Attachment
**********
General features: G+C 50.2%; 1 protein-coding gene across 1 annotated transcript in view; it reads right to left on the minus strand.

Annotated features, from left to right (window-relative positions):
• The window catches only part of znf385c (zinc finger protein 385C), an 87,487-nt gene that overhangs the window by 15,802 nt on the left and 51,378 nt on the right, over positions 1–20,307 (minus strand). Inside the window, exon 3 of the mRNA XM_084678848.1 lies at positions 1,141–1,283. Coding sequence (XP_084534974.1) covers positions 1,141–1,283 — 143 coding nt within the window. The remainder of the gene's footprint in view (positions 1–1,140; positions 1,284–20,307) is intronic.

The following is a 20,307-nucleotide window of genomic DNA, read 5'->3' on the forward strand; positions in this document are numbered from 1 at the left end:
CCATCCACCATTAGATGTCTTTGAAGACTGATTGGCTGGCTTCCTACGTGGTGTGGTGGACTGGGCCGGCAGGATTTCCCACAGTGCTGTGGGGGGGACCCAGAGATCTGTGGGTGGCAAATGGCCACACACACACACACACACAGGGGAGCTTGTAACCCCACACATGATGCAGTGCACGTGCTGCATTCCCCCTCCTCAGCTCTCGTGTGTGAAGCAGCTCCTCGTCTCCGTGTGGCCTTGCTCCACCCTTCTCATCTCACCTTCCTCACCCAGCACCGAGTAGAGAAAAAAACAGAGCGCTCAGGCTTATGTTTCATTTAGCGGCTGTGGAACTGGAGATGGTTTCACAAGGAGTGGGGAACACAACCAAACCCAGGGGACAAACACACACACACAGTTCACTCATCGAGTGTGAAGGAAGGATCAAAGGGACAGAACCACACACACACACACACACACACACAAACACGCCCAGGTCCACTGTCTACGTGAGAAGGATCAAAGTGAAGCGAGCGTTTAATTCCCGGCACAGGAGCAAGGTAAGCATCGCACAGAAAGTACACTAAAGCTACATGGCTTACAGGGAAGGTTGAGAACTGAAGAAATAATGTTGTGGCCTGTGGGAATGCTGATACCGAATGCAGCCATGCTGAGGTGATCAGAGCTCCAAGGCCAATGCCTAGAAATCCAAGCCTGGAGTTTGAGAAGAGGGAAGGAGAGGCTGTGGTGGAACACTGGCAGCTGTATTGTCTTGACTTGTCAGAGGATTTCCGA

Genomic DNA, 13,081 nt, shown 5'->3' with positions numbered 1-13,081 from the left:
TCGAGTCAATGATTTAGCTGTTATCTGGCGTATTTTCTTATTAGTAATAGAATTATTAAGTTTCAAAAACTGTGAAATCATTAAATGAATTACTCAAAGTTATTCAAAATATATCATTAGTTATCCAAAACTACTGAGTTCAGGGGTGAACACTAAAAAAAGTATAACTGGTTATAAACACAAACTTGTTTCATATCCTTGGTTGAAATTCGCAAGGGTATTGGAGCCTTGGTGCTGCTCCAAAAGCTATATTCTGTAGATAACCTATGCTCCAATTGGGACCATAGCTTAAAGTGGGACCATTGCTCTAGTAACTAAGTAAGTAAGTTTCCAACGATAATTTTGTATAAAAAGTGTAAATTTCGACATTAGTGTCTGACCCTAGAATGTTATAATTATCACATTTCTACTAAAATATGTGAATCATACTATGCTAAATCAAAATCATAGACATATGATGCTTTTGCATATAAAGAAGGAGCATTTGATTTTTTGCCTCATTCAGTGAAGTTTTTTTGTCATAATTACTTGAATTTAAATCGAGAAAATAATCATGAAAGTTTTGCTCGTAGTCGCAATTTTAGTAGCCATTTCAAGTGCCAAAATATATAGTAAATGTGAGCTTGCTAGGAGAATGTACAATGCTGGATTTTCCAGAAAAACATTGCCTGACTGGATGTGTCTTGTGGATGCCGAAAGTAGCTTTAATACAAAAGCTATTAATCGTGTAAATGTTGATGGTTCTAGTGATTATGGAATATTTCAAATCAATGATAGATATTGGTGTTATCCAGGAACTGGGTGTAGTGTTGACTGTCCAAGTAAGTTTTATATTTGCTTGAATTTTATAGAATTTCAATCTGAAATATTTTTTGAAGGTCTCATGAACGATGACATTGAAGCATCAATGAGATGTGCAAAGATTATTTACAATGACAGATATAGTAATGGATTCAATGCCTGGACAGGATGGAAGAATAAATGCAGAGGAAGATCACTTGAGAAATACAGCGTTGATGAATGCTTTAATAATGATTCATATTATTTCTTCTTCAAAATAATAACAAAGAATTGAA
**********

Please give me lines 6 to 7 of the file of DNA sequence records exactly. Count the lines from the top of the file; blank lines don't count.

Genomic DNA, 13,081 nt, shown 5'->3' with positions numbered 1-13,081 from the left:
TCGAGTCAATGATTTAGCTGTTATCTGGCGTATTTTCTTATTAGTAATAGAATTATTAAGTTTCAAAAACTGTGAAATCATTAAATGAATTACTCAAAGTTATTCAAAATATATCATTAGTTATCCAAAACTACTGAGTTCAGGGGTGAACACTAAAAAAAGTATAACTGGTTATAAACACAAACTTGTTTCATATCCTTGGTTGAAATTCGCAAGGGTATTGGAGCCTTGGTGCTGCTCCAAAAGCTATATTCTGTAGATAACCTATGCTCCAATTGGGACCATAGCTTAAAGTGGGACCATTGCTCTAGTAACTAAGTAAGTAAGTTTCCAACGATAATTTTGTATAAAAAGTGTAAATTTCGACATTAGTGTCTGACCCTAGAATGTTATAATTATCACATTTCTACTAAAATATGTGAATCATACTATGCTAAATCAAAATCATAGACATATGATGCTTTTGCATATAAAGAAGGAGCATTTGATTTTTTGCCTCATTCAGTGAAGTTTTTTTGTCATAATTACTTGAATTTAAATCGAGAAAATAATCATGAAAGTTTTGCTCGTAGTCGCAATTTTAGTAGCCATTTCAAGTGCCAAAATATATAGTAAATGTGAGCTTGCTAGGAGAATGTACAATGCTGGATTTTCCAGAAAAACATTGCCTGACTGGATGTGTCTTGTGGATGCCGAAAGTAGCTTTAATACAAAAGCTATTAATCGTGTAAATGTTGATGGTTCTAGTGATTATGGAATATTTCAAATCAATGATAGATATTGGTGTTATCCAGGAACTGGGTGTAGTGTTGACTGTCCAAGTAAGTTTTATATTTGCTTGAATTTTATAGAATTTCAATCTGAAATATTTTTTGAAGGTCTCATGAACGATGACATTGAAGCATCAATGAGATGTGCAAAGATTATTTACAATGACAGATATAGTAATGGATTCAATGCCTGGACAGGATGGAAGAATAAATGCAGAGGAAGATCACTTGAGAAATACAGCGTTGATGAATGCTTTAATAATGATTCATATTATTTCTTCTTCAAAATAATAACAAAGAATTGAA